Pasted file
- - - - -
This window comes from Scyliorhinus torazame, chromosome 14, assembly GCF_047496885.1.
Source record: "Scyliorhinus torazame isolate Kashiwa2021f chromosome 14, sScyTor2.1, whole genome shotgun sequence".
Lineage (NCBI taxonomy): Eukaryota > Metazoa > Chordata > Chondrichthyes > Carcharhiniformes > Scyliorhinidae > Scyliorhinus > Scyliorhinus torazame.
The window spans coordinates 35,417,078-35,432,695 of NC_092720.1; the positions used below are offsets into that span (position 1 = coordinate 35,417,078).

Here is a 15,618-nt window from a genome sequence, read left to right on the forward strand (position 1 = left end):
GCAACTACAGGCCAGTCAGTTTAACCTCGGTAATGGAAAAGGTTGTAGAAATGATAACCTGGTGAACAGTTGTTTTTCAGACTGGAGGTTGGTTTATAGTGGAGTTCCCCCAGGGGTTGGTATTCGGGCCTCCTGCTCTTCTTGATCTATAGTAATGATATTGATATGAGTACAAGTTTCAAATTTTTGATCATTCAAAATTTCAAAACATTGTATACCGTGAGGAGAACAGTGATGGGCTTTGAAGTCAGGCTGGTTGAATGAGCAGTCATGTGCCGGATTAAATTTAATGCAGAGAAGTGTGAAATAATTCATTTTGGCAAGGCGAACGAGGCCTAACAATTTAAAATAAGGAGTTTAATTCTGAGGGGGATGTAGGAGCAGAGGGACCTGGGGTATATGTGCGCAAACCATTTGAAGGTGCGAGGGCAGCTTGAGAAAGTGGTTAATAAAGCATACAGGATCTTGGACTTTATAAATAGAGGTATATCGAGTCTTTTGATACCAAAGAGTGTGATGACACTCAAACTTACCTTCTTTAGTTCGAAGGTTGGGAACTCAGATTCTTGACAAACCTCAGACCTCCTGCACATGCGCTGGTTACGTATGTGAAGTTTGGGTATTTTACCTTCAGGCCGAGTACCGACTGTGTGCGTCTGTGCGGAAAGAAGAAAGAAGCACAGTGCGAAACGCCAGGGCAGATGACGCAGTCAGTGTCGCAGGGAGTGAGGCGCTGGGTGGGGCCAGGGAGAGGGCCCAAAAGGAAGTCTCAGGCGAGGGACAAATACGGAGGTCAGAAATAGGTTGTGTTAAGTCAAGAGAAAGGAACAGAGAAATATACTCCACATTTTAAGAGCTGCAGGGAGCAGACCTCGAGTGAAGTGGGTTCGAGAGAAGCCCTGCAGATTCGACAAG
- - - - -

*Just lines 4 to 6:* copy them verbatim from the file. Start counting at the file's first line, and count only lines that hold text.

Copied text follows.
The window spans coordinates 35,417,078-35,432,695 of NC_092720.1; the positions used below are offsets into that span (position 1 = coordinate 35,417,078).

Here is a 15,618-nt window from a genome sequence, read left to right on the forward strand (position 1 = left end):
GCAACTACAGGCCAGTCAGTTTAACCTCGGTAATGGAAAAGGTTGTAGAAATGATAACCTGGTGAACAGTTGTTTTTCAGACTGGAGGTTGGTTTATAGTGGAGTTCCCCCAGGGGTTGGTATTCGGGCCTCCTGCTCTTCTTGATCTATAGTAATGATATTGATATGAGTACAAGTTTCAAATTTTTGATCATTCAAAATTTCAAAACATTGTATACCGTGAGGAGAACAGTGATGGGCTTTGAAGTCAGGCTGGTTGAATGAGCAGTCATGTGCCGGATTAAATTTAATGCAGAGAAGTGTGAAATAATTCATTTTGGCAAGGCGAACGAGGCCTAACAATTTAAAATAAGGAGTTTAATTCTGAGGGGGATGTAGGAGCAGAGGGACCTGGGGTATATGTGCGCAAACCATTTGAAGGTGCGAGGGCAGCTTGAGAAAGTGGTTAATAAAGCATACAGGATCTTGGACTTTATAAATAGAGGTATATCGAGTCTTTTGATACCAAAGAGTGTGATGACACTCAAACTTACCTTCTTTAGTTCGAAGGTTGGGAACTCAGATTCTTGACAAACCTCAGACCTCCTGCACATGCGCTGGTTACGTATGTGAAGTTTGGGTATTTTACCTTCAGGCCGAGTACCGACTGTGTGCGTCTGTGCGGAAAGAAGAAAGAAGCACAGTGCGAAACGCCAGGGCAGATGACGCAGTCAGTGTCGCAGGGAGTGAGGCGCTGGGTGGGGCCAGGGAGAGGGCCCAAAAGGAAGTCTCAGGCGAGGGACAAATACGGAGGTCAGAAATAGGTTGTGTTAAGTCAAGAGAAAGGAACAGAGAAATATACTCCACATTTTAAGAGCTGCAGGGAGCAGACCTCGAGTGAAGTGGGTTCGAGAGAAGCCCTGCAGATTCGACAAG